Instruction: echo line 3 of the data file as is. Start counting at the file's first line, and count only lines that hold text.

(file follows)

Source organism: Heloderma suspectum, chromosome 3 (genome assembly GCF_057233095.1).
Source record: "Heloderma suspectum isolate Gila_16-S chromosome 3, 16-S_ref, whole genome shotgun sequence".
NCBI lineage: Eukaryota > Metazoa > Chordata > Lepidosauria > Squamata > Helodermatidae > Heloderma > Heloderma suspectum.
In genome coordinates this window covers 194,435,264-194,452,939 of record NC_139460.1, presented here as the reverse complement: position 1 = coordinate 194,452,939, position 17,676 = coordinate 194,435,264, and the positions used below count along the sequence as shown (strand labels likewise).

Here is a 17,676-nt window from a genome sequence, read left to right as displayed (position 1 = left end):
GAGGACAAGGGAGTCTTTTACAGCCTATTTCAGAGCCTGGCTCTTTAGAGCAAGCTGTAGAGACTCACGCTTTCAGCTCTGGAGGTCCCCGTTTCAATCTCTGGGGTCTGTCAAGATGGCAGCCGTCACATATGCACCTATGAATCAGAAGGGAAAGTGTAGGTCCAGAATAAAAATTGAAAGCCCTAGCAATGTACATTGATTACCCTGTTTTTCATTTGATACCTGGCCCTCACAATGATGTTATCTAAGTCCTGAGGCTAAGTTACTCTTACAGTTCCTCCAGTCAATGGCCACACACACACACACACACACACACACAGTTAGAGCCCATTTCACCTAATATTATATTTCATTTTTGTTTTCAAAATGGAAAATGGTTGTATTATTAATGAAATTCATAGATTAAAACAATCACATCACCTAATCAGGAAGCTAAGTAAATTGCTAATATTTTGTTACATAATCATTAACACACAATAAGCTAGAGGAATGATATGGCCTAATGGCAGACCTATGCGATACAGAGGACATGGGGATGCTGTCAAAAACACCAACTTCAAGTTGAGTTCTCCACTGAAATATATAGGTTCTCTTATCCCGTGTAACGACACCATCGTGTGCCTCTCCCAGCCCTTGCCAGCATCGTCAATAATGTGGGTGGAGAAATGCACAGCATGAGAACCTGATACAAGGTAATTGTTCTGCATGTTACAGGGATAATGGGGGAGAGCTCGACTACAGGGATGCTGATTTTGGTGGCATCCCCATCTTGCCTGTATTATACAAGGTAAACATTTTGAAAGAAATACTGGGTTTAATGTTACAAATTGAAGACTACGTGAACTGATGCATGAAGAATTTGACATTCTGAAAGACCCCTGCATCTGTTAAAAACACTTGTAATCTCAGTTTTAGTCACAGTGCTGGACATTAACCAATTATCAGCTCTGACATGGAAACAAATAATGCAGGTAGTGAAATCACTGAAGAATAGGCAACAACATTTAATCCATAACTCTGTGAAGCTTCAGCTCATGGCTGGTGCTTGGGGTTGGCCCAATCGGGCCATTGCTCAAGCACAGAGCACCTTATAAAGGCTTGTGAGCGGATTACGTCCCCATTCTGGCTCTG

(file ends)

NCBI lineage: Eukaryota > Metazoa > Chordata > Lepidosauria > Squamata > Helodermatidae > Heloderma > Heloderma suspectum.